Your Experiences Playing D&D (etc.) Online?

Hi. I am considering buying a webcam and and microphone, so that I can play D&D online. I would prefer to play in person but due to Covid, that is not prudent at this time.

Before I invest the money, I would like to hear your experiences with playing D&D (any edition) and other RPGs online. What was it like? Was it worth it? Did you have a good time? Things to know? Thanks!

I’ve done very little, but my kids have a weekly game and enjoy it. 2 of the players are down in Texas. The rest here in NJ.

My son also ref’s an online game with college kids all over the place. They have a lot of fun with it.

Did you have specific questions? I can pass them on to my kids and get their answers.

BTW: Love your avatar & thread Title combo.

I switched all my campaigns to online at the start of the pandemic, and then started playing a lot more frequently, because it turns out pandemics make scheduling D&D games super easy.

I found the experience to be really good overall. The major drawback is that you’re adding a lot of tech debt to your game. We spent a lot of time trying to resolve sound issues, for example. Also, if you’re planning on using something like Role20 or Fantasy Grounds, there’s a definite learning curve for the software. But technical stuff aside, general experience ported over excellently, to the extent that when in-person games became feasible again, we bought a half-dozen cheap laptops so our in-person games are still online. We played last week with five people around the table, using miniatures on a hand-drawn map, while tracking everything else in Fantasy Grounds, and it was fantastic.

Tell more please. What’s the cost? What does it allow?

I’ve only used Role20 and that is the one my kids use.

This is funny - you and I had almost identical circumstances but completely different experiences.

When the pandemic hit and our in-person game was put on hiatus, I started a game for my group. We scrapped Roll20’s embedded voice/video immediately because it was buggy as hell and switched to discord, mainly so that people could use their phones for voice chat if they wanted. We didn’t bother with video at all.

I hated the amount of setup necessary, even when using premade stuff. I found that my friends were more likely to lose the thread of my story or just get distracted than in person. I hated being at the whim of half a dozen internet connections, especially since one of my friends lives out in the sticks.

Buuuuut thank god for it. Like using a chopstick to scratch at an itch under a cast, it’s not really what you want but is infinitely better than nothing. We played at least once a week, every week, until restrictions eased and we were able to start playing in-person again. Flawed though it was, it was an indispensable lifeline during the pandemic.

For what it’s worth, my players enjoyed it much more than I did. I sprung for the baseline paid subscription so that I could use dynamic lighting and did my best to make entertaining battle maps with animated gifs and clever bits and bobs. I had lots of digital handouts with cool pictures to illustrate what they were doing or seeing. But I’m not a prepper DM. I’m a “sketch a skeleton of a story, have a list of proper nouns handy for naming NPCs and taverns, and wing it” sort. So it felt very burdensome to me.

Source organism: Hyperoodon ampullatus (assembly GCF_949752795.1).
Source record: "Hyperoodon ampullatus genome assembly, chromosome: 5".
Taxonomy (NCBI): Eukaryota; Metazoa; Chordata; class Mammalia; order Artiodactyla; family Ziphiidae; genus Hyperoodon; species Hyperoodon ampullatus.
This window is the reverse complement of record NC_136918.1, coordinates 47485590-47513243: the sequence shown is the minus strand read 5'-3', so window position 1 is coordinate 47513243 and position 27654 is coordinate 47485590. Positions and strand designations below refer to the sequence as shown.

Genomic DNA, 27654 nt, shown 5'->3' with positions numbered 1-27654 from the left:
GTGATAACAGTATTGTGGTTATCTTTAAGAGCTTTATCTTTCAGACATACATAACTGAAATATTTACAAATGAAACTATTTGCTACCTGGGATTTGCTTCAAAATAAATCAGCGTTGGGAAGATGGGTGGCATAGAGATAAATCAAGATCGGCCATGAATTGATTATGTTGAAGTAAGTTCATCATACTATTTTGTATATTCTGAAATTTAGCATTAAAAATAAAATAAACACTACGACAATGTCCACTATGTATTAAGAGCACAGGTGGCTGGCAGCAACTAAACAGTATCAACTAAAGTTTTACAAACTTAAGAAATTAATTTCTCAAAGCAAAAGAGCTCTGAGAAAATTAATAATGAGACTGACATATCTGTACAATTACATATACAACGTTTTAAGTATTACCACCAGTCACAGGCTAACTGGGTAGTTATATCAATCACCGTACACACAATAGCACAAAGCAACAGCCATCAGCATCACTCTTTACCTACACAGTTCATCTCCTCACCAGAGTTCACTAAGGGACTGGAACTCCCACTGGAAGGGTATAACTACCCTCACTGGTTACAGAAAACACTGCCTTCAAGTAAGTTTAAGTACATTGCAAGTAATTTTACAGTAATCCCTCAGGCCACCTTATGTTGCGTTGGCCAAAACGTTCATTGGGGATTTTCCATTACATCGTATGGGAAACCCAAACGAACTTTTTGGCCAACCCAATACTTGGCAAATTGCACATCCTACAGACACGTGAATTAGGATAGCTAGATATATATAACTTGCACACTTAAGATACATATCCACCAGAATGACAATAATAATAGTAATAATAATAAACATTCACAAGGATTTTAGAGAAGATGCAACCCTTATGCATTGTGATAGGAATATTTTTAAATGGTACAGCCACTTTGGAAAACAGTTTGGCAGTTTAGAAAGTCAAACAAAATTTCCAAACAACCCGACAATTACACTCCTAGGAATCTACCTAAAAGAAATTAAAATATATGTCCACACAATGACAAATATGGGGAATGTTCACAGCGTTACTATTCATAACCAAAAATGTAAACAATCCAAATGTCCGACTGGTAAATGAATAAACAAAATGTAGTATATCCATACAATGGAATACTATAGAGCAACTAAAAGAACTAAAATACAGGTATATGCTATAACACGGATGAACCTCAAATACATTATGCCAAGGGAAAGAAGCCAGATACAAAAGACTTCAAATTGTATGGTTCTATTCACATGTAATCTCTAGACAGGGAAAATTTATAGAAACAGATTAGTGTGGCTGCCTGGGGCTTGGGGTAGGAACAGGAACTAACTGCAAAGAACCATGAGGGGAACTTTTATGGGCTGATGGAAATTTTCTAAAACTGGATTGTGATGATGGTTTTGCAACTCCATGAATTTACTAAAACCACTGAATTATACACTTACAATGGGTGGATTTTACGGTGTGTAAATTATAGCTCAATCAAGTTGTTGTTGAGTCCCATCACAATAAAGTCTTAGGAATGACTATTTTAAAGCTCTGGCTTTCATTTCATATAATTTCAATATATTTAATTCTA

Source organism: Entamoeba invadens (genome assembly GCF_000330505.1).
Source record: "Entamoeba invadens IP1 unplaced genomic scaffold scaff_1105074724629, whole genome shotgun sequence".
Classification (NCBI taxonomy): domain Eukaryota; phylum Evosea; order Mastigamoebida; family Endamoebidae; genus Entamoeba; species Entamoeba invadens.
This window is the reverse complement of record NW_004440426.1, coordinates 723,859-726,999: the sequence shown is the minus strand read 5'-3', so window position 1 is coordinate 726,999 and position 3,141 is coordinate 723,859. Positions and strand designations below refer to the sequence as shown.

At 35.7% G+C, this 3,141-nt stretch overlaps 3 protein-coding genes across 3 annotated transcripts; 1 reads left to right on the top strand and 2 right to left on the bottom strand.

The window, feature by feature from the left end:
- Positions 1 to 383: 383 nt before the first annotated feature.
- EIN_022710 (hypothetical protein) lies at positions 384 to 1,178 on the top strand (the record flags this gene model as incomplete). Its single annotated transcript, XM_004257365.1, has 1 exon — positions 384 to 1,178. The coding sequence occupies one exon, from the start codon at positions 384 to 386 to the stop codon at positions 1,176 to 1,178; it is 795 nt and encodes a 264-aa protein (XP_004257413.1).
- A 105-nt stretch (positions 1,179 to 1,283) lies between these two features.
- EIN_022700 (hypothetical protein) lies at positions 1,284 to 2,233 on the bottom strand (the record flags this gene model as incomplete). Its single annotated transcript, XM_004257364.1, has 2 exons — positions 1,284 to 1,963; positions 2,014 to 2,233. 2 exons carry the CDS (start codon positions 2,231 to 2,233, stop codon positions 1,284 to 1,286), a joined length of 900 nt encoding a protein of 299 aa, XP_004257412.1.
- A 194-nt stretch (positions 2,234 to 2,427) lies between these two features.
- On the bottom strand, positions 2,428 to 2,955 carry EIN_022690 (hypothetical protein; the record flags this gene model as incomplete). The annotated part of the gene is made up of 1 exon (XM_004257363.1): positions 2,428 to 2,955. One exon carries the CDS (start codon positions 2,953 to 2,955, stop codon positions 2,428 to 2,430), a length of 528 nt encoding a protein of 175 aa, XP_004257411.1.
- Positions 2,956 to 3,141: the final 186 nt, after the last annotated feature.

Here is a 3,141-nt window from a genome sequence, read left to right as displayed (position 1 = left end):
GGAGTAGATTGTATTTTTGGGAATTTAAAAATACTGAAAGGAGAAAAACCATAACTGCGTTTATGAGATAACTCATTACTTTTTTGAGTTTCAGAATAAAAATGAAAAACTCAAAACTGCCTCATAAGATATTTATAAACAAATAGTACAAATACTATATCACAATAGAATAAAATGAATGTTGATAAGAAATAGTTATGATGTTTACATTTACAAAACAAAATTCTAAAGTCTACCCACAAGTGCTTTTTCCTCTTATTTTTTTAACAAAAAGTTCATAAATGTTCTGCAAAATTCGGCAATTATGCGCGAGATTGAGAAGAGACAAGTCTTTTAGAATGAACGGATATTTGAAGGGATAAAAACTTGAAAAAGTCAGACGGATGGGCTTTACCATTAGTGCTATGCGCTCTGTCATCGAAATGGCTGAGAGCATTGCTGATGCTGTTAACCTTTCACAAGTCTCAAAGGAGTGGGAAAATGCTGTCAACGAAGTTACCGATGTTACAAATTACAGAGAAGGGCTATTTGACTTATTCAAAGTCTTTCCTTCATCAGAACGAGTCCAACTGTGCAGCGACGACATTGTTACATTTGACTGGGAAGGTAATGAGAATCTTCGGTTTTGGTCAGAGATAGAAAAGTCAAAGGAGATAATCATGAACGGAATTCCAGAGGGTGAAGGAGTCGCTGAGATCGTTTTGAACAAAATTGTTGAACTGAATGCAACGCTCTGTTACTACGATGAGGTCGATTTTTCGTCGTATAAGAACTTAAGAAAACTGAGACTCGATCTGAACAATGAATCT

When I ended my virtual game, the only one of my players not in town started his own (because, again, better than nothing). We’re using Roll20 strictly for dice rolling and character sheets. We keep notes in the discord channel and do most everything else “theater of the mind.” It’s going beautifully, but I chalk it up mostly to this friend being an astonishingly talented DM more than anything else.

I’ve been using roll20 for the past 18 months, and overall have really enjoyed the experience.

The bad:

  • As Miller says, the “tech debt” (I love that phrase) is high. I added my nephew to the game, and his tech isn’t especially good, and the result was a lot of frustration as we tried to figure out how to keep him in the game. roll20 does not have good audio/visual integration. If you have a midlevel machine or better, it’ll still work; but if you have a budget machine like Chromebook, look out. We’ve finally taken everyone’s advice and set up a Discord channel for audio/visual, and that seems to work better.
  • I also agree that the learning curve is high. This is the sort of learning that’s my jam, so I don’t mind that, but it took me forever to figure out how to bind tokens to character sheets, for example, or how to give darkvision to tokens, and there are still places where I’m not sure I’m doing things in the best fashion. Roll20 is not as user-friendly as Fantasy Grounds, I think, but its base form is free, and it’s a lower entry-point even for the advanced version (although if I could go back in time I’d just shell out for Fantasy Grounds to begin with: from what I hear it’s the better product and is worth the up-front cost).
  • It’s easy for some players to deprioritize the game. Two of my players decided they’d use the gaming time to multitask, doing laundry or completing a work spreadsheet, and it got bad enough that eventually (after some conversations) I gently uninvited them from the game. In-person gaming sets some different social expectations and encourages people to be more fully present.